The U.S. Army unveiled a long-awaited plan on Thursday for cutting the military service by nearly 60,000 soldiers and civilians, a budget-driven reduction it said would touch nearly every Army installation in the United States and overseas.
The decision to cut 40,000 soldiers and 17,000 civilians by the end of the 2017 fiscal year will mean several thousand lost jobs at bases in Georgia, Texas and Alaska and more than a thousand each in Hawaii and Washington, the Army said.
Documents given to reporters detailed only about half of the troop cuts, and it was not immediately clear where the remainder would take place. Cuts were detailed for 26 installations in the United States.
The cuts would reduce the active-duty Army from about 490,000 soldiers to about 450,000, its smallest size since World War Two. The Army said it had about 490,000 soldiers before the 2001 attacks, rising to about 570,000 in 2012 before reductions began.
"These cuts will impact nearly every Army installation, both in the continental United States and overseas," said Brigadier General Randy George, director of Army force management. "These are incredibly difficult choices," he said.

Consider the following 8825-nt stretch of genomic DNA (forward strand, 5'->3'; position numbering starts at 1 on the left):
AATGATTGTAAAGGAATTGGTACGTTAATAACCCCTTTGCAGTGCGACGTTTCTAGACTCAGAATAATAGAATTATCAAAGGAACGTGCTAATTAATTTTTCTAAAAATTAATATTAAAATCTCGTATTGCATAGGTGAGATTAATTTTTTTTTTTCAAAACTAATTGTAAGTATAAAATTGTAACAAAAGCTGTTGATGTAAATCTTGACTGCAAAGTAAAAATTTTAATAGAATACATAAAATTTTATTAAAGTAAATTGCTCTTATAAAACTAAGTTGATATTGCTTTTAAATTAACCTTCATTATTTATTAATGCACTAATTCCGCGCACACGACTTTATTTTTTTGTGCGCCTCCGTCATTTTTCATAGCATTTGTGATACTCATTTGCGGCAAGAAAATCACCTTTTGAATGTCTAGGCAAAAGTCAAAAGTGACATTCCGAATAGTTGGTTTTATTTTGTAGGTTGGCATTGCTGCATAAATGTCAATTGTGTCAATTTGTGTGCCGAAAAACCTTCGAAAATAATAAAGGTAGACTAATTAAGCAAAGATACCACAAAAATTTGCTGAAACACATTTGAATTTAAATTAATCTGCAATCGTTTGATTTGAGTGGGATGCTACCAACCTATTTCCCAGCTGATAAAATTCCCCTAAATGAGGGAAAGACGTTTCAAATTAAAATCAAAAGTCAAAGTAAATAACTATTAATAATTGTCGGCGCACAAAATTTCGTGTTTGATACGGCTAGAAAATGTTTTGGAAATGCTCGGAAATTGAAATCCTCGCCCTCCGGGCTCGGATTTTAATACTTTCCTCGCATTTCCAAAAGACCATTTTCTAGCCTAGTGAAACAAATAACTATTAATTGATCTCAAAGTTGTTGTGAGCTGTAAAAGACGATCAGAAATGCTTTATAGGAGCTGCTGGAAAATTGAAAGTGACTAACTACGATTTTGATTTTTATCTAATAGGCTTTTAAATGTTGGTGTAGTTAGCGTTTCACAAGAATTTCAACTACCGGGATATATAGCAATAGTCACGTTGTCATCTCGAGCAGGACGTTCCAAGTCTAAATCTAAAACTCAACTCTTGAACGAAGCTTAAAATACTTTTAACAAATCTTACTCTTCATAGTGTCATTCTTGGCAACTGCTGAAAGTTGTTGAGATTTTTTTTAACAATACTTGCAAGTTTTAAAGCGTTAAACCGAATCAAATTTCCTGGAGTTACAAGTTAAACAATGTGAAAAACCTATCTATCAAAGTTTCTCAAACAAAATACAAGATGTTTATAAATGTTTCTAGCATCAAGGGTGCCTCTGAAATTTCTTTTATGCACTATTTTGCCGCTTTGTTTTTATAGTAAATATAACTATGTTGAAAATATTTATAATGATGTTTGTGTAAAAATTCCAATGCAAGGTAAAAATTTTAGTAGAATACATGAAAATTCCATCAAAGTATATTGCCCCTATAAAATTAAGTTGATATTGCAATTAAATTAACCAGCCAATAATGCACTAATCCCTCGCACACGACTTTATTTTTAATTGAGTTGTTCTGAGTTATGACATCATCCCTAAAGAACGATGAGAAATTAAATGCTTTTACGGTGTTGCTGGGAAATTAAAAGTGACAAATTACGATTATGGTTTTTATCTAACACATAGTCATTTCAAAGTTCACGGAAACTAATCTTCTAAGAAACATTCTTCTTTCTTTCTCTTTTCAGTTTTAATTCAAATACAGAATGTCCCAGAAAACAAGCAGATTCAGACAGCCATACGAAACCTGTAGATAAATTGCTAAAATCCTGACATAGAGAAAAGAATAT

The cuts, first announced more than a year ago, come as the Pentagon is absorbing nearly $1 trillion in reductions to planned defense spending over a decade.
George said unless Congress moves to end spending limits currently in the law, the Army will have to cut the size of the force by a further 30,000 soldiers by the end of the decade.
"The resulting force would be incapable of simultaneously meeting current deployment requirements and responding to overseas contingency requirements," he said.
George said three Army combat brigades in Georgia, Alaska and Hawaii would be significantly restructured. Two of them would be reduced from brigade-sized units of about 4,000 to battalion task forces of about 1,050. One would lose its Stryker fighting vehicles and become a regular infantry brigade.
Fort Benning, Georgia, would lose 3,402 soldiers, Joint Base Elmendorf-Richardson, Alaska, would cut 2,631 troops and Schofield Barracks in Hawaii would eliminate 1,214.
Other installations losing more than a thousand troops include Joint Base Lewis-McChord in Washington, which will shrink by 1,251, and two Texas bases, Forts Hood and Bliss, which will lose 3,350 and 1,219 soldiers respectively, the Army said.
"Any negative impact these communities experience is regrettable, but the Army has to operate within the budget provided," George said.